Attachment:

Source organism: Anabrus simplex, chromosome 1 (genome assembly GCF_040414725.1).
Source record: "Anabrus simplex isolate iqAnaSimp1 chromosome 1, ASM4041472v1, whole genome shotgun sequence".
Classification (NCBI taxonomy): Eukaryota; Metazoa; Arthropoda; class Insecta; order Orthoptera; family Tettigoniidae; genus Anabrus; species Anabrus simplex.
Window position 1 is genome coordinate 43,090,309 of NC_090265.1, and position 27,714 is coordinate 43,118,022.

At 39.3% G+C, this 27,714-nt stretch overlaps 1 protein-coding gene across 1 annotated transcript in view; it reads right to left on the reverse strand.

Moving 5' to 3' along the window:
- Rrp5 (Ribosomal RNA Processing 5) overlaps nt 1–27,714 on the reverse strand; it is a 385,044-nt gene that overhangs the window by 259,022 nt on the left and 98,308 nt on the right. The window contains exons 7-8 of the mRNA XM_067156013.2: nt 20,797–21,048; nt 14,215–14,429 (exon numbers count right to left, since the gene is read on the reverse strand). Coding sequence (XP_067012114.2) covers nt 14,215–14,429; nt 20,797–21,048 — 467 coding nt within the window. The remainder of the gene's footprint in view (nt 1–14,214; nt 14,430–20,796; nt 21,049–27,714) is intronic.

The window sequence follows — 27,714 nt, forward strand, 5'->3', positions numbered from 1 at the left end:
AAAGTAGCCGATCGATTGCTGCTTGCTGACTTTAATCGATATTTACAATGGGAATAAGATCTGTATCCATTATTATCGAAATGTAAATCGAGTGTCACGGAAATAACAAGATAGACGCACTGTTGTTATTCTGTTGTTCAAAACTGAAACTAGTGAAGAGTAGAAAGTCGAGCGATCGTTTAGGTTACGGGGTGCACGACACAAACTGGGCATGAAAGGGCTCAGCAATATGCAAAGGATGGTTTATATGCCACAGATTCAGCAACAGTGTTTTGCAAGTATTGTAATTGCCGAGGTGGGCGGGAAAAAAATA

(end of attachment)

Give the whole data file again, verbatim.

Source organism: Anabrus simplex, chromosome 1 (genome assembly GCF_040414725.1).
Source record: "Anabrus simplex isolate iqAnaSimp1 chromosome 1, ASM4041472v1, whole genome shotgun sequence".
Classification (NCBI taxonomy): Eukaryota; Metazoa; Arthropoda; class Insecta; order Orthoptera; family Tettigoniidae; genus Anabrus; species Anabrus simplex.
Window position 1 is genome coordinate 43,090,309 of NC_090265.1, and position 27,714 is coordinate 43,118,022.

At 39.3% G+C, this 27,714-nt stretch overlaps 1 protein-coding gene across 1 annotated transcript in view; it reads right to left on the reverse strand.

Moving 5' to 3' along the window:
- Rrp5 (Ribosomal RNA Processing 5) overlaps nt 1–27,714 on the reverse strand; it is a 385,044-nt gene that overhangs the window by 259,022 nt on the left and 98,308 nt on the right. The window contains exons 7-8 of the mRNA XM_067156013.2: nt 20,797–21,048; nt 14,215–14,429 (exon numbers count right to left, since the gene is read on the reverse strand). Coding sequence (XP_067012114.2) covers nt 14,215–14,429; nt 20,797–21,048 — 467 coding nt within the window. The remainder of the gene's footprint in view (nt 1–14,214; nt 14,430–20,796; nt 21,049–27,714) is intronic.

The window sequence follows — 27,714 nt, forward strand, 5'->3', positions numbered from 1 at the left end:
AAAGTAGCCGATCGATTGCTGCTTGCTGACTTTAATCGATATTTACAATGGGAATAAGATCTGTATCCATTATTATCGAAATGTAAATCGAGTGTCACGGAAATAACAAGATAGACGCACTGTTGTTATTCTGTTGTTCAAAACTGAAACTAGTGAAGAGTAGAAAGTCGAGCGATCGTTTAGGTTACGGGGTGCACGACACAAACTGGGCATGAAAGGGCTCAGCAATATGCAAAGGATGGTTTATATGCCACAGATTCAGCAACAGTGTTTTGCAAGTATTGTAATTGCCGAGGTGGGCGGGAAAAAAATA